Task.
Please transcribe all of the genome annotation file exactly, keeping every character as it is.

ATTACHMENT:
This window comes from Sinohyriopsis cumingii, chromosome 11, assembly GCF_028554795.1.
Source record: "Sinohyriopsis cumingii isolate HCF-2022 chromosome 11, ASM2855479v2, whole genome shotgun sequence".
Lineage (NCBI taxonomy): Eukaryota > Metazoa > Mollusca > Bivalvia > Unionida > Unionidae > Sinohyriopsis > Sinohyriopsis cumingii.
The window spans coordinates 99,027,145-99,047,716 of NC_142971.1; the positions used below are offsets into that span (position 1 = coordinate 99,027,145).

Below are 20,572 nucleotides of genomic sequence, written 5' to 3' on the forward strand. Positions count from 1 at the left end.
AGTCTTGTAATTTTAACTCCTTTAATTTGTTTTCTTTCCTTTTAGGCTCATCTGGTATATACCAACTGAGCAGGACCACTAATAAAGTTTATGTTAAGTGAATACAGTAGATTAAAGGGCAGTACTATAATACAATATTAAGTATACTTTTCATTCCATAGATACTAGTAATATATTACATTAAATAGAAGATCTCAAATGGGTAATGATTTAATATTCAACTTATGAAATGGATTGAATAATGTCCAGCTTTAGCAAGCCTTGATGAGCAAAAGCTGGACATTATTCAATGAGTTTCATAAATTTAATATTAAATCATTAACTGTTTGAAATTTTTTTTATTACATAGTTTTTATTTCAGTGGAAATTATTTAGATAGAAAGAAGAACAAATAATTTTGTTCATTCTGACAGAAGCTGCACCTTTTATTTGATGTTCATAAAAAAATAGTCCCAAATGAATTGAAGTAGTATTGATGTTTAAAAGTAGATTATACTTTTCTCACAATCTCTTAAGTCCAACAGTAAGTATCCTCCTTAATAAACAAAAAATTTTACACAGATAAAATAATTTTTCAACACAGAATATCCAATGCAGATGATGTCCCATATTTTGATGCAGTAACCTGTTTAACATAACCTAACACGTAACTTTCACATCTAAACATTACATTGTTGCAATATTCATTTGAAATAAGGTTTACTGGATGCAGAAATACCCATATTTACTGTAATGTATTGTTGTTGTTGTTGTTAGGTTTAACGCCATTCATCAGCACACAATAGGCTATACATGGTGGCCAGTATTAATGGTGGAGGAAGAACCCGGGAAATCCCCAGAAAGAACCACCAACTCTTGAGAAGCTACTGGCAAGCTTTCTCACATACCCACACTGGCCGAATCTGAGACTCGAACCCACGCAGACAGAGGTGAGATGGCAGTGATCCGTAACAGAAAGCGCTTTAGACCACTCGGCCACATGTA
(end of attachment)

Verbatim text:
This window comes from Sinohyriopsis cumingii, chromosome 11, assembly GCF_028554795.1.
Source record: "Sinohyriopsis cumingii isolate HCF-2022 chromosome 11, ASM2855479v2, whole genome shotgun sequence".
Lineage (NCBI taxonomy): Eukaryota > Metazoa > Mollusca > Bivalvia > Unionida > Unionidae > Sinohyriopsis > Sinohyriopsis cumingii.
The window spans coordinates 99,027,145-99,047,716 of NC_142971.1; the positions used below are offsets into that span (position 1 = coordinate 99,027,145).

Below are 20,572 nucleotides of genomic sequence, written 5' to 3' on the forward strand. Positions count from 1 at the left end.
AGTCTTGTAATTTTAACTCCTTTAATTTGTTTTCTTTCCTTTTAGGCTCATCTGGTATATACCAACTGAGCAGGACCACTAATAAAGTTTATGTTAAGTGAATACAGTAGATTAAAGGGCAGTACTATAATACAATATTAAGTATACTTTTCATTCCATAGATACTAGTAATATATTACATTAAATAGAAGATCTCAAATGGGTAATGATTTAATATTCAACTTATGAAATGGATTGAATAATGTCCAGCTTTAGCAAGCCTTGATGAGCAAAAGCTGGACATTATTCAATGAGTTTCATAAATTTAATATTAAATCATTAACTGTTTGAAATTTTTTTTATTACATAGTTTTTATTTCAGTGGAAATTATTTAGATAGAAAGAAGAACAAATAATTTTGTTCATTCTGACAGAAGCTGCACCTTTTATTTGATGTTCATAAAAAAATAGTCCCAAATGAATTGAAGTAGTATTGATGTTTAAAAGTAGATTATACTTTTCTCACAATCTCTTAAGTCCAACAGTAAGTATCCTCCTTAATAAACAAAAAATTTTACACAGATAAAATAATTTTTCAACACAGAATATCCAATGCAGATGATGTCCCATATTTTGATGCAGTAACCTGTTTAACATAACCTAACACGTAACTTTCACATCTAAACATTACATTGTTGCAATATTCATTTGAAATAAGGTTTACTGGATGCAGAAATACCCATATTTACTGTAATGTATTGTTGTTGTTGTTGTTAGGTTTAACGCCATTCATCAGCACACAATAGGCTATACATGGTGGCCAGTATTAATGGTGGAGGAAGAACCCGGGAAATCCCCAGAAAGAACCACCAACTCTTGAGAAGCTACTGGCAAGCTTTCTCACATACCCACACTGGCCGAATCTGAGACTCGAACCCACGCAGACAGAGGTGAGATGGCAGTGATCCGTAACAGAAAGCGCTTTAGACCACTCGGCCACATGTA